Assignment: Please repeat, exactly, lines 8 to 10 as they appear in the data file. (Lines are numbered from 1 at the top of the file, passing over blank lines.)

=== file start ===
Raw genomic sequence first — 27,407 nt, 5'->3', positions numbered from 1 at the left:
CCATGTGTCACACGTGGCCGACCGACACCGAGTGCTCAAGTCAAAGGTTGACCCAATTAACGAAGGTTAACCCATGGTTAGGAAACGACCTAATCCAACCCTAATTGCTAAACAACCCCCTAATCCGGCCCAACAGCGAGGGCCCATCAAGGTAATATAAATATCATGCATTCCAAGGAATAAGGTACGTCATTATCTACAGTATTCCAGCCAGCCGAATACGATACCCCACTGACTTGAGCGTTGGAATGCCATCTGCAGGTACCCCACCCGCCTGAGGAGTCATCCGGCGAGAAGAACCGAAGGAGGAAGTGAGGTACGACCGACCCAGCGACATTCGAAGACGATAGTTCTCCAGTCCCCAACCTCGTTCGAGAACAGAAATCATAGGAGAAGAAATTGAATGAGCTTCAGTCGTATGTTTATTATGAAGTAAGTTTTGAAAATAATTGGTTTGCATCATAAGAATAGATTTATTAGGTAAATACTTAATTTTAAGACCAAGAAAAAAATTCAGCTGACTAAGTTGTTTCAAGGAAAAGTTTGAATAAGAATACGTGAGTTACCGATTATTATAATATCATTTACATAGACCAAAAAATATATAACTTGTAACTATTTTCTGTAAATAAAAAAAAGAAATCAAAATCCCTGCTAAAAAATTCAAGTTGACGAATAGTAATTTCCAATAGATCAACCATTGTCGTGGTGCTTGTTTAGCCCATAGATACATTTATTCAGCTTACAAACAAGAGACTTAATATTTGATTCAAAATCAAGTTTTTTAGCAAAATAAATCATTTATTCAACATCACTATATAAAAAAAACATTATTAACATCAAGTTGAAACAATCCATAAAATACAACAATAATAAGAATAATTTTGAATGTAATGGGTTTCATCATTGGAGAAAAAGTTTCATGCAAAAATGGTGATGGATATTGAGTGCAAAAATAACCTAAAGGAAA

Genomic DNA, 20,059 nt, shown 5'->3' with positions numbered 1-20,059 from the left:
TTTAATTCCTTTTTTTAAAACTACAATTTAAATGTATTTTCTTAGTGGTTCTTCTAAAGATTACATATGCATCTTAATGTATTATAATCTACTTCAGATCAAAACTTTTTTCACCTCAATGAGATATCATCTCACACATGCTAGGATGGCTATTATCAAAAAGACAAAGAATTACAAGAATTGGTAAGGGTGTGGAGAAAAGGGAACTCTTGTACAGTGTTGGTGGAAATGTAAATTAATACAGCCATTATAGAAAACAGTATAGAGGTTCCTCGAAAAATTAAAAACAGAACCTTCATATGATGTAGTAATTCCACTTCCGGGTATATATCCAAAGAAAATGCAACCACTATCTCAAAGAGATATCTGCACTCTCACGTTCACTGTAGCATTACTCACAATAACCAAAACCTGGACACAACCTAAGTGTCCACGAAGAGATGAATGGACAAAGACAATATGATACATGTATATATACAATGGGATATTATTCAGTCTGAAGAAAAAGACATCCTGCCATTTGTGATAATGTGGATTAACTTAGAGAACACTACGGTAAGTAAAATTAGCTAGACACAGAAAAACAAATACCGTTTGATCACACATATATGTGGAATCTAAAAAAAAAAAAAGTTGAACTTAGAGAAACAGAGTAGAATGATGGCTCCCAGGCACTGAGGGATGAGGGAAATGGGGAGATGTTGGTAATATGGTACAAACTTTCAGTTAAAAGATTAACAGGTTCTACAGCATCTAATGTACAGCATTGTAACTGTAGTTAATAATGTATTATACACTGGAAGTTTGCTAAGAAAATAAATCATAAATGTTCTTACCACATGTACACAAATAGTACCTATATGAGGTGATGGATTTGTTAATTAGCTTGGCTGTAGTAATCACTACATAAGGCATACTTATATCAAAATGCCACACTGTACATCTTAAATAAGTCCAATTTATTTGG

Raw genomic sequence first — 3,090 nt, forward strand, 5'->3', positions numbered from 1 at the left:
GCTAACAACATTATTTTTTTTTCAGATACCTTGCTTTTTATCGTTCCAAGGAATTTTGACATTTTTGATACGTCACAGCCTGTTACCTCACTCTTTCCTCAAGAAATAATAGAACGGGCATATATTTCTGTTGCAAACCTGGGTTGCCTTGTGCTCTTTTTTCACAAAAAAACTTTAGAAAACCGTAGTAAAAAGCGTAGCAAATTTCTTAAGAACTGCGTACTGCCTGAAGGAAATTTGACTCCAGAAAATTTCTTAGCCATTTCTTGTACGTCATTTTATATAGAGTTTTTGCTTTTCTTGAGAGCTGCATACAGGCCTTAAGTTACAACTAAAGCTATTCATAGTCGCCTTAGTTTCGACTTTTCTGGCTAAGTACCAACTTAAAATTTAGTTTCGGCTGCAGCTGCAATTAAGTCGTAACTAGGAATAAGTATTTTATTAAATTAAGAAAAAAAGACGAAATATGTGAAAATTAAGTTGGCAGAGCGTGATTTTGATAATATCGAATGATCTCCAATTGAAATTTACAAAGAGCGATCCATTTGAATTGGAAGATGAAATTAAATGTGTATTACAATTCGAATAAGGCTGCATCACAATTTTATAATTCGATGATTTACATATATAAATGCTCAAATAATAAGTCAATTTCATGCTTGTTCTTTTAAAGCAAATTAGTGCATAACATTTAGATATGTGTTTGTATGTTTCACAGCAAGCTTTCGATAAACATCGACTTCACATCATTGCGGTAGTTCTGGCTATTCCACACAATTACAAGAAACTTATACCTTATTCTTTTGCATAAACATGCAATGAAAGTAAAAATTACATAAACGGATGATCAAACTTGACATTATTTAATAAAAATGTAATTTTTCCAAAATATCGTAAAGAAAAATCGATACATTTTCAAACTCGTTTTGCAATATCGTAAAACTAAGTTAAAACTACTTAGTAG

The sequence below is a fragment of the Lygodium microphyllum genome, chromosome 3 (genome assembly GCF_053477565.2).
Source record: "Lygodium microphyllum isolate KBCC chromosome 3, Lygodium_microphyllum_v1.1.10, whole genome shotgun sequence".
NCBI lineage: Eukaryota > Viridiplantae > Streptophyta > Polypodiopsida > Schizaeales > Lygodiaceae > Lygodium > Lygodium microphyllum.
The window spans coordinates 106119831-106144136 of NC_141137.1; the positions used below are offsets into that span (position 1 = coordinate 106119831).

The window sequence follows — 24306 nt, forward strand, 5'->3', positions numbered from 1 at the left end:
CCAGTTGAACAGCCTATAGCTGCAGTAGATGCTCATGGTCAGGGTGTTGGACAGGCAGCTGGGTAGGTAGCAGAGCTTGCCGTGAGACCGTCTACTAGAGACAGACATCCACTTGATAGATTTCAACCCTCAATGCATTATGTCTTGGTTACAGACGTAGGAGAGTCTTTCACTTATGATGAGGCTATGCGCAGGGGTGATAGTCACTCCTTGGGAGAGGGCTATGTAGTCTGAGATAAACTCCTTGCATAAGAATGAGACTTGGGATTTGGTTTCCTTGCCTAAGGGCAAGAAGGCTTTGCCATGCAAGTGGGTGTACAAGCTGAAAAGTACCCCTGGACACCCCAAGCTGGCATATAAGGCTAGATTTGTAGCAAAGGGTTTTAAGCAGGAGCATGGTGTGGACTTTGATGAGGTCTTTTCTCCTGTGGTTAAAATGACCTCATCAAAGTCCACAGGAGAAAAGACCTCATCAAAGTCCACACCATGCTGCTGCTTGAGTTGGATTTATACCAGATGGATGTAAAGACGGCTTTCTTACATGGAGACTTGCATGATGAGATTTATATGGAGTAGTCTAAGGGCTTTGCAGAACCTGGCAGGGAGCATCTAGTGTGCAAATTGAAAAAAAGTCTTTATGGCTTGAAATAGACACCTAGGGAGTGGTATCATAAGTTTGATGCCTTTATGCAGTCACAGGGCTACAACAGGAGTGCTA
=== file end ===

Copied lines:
Source record: "Lygodium microphyllum isolate KBCC chromosome 3, Lygodium_microphyllum_v1.1.10, whole genome shotgun sequence".
NCBI lineage: Eukaryota > Viridiplantae > Streptophyta > Polypodiopsida > Schizaeales > Lygodiaceae > Lygodium > Lygodium microphyllum.
The window spans coordinates 106119831-106144136 of NC_141137.1; the positions used below are offsets into that span (position 1 = coordinate 106119831).